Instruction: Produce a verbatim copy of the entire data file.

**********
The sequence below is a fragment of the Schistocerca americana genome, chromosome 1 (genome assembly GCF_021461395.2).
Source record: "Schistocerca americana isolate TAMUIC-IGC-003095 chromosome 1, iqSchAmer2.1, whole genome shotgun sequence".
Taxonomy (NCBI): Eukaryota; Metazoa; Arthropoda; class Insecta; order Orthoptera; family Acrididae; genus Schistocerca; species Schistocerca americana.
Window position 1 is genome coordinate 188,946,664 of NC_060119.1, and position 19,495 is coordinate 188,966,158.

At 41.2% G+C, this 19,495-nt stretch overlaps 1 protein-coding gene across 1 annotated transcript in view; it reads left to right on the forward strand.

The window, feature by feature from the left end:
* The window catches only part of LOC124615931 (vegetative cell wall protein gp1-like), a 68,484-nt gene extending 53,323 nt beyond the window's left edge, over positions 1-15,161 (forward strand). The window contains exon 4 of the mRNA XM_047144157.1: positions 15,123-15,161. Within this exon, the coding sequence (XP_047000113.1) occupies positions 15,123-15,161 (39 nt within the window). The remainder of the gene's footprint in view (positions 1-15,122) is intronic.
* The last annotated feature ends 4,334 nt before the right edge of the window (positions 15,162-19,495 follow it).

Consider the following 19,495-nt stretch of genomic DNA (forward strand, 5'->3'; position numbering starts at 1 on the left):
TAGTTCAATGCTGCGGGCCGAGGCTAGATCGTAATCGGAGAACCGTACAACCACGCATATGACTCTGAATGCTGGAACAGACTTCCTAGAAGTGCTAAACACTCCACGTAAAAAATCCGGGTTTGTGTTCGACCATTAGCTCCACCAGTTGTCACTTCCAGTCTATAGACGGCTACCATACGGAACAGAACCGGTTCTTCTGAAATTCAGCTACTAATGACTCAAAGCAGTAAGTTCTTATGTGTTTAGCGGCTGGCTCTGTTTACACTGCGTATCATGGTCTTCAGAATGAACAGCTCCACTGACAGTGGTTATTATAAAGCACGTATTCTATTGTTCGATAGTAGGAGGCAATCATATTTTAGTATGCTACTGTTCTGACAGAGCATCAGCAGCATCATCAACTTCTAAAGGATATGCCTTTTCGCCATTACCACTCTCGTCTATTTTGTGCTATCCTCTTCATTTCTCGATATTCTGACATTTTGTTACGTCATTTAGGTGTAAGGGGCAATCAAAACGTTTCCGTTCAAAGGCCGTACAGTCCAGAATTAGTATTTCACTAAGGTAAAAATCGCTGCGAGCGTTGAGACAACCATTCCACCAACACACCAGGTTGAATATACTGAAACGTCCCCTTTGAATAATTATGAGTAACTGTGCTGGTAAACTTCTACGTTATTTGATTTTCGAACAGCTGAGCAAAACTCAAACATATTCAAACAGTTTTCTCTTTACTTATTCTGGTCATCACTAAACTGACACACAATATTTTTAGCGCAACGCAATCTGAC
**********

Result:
The sequence below is a fragment of the Schistocerca americana genome, chromosome 1 (genome assembly GCF_021461395.2).
Source record: "Schistocerca americana isolate TAMUIC-IGC-003095 chromosome 1, iqSchAmer2.1, whole genome shotgun sequence".
Taxonomy (NCBI): Eukaryota; Metazoa; Arthropoda; class Insecta; order Orthoptera; family Acrididae; genus Schistocerca; species Schistocerca americana.
Window position 1 is genome coordinate 188,946,664 of NC_060119.1, and position 19,495 is coordinate 188,966,158.

At 41.2% G+C, this 19,495-nt stretch overlaps 1 protein-coding gene across 1 annotated transcript in view; it reads left to right on the forward strand.

The window, feature by feature from the left end:
* The window catches only part of LOC124615931 (vegetative cell wall protein gp1-like), a 68,484-nt gene extending 53,323 nt beyond the window's left edge, over positions 1-15,161 (forward strand). The window contains exon 4 of the mRNA XM_047144157.1: positions 15,123-15,161. Within this exon, the coding sequence (XP_047000113.1) occupies positions 15,123-15,161 (39 nt within the window). The remainder of the gene's footprint in view (positions 1-15,122) is intronic.
* The last annotated feature ends 4,334 nt before the right edge of the window (positions 15,162-19,495 follow it).

Consider the following 19,495-nt stretch of genomic DNA (forward strand, 5'->3'; position numbering starts at 1 on the left):
TAGTTCAATGCTGCGGGCCGAGGCTAGATCGTAATCGGAGAACCGTACAACCACGCATATGACTCTGAATGCTGGAACAGACTTCCTAGAAGTGCTAAACACTCCACGTAAAAAATCCGGGTTTGTGTTCGACCATTAGCTCCACCAGTTGTCACTTCCAGTCTATAGACGGCTACCATACGGAACAGAACCGGTTCTTCTGAAATTCAGCTACTAATGACTCAAAGCAGTAAGTTCTTATGTGTTTAGCGGCTGGCTCTGTTTACACTGCGTATCATGGTCTTCAGAATGAACAGCTCCACTGACAGTGGTTATTATAAAGCACGTATTCTATTGTTCGATAGTAGGAGGCAATCATATTTTAGTATGCTACTGTTCTGACAGAGCATCAGCAGCATCATCAACTTCTAAAGGATATGCCTTTTCGCCATTACCACTCTCGTCTATTTTGTGCTATCCTCTTCATTTCTCGATATTCTGACATTTTGTTACGTCATTTAGGTGTAAGGGGCAATCAAAACGTTTCCGTTCAAAGGCCGTACAGTCCAGAATTAGTATTTCACTAAGGTAAAAATCGCTGCGAGCGTTGAGACAACCATTCCACCAACACACCAGGTTGAATATACTGAAACGTCCCCTTTGAATAATTATGAGTAACTGTGCTGGTAAACTTCTACGTTATTTGATTTTCGAACAGCTGAGCAAAACTCAAACATATTCAAACAGTTTTCTCTTTACTTATTCTGGTCATCACTAAACTGACACACAATATTTTTAGCGCAACGCAATCTGAC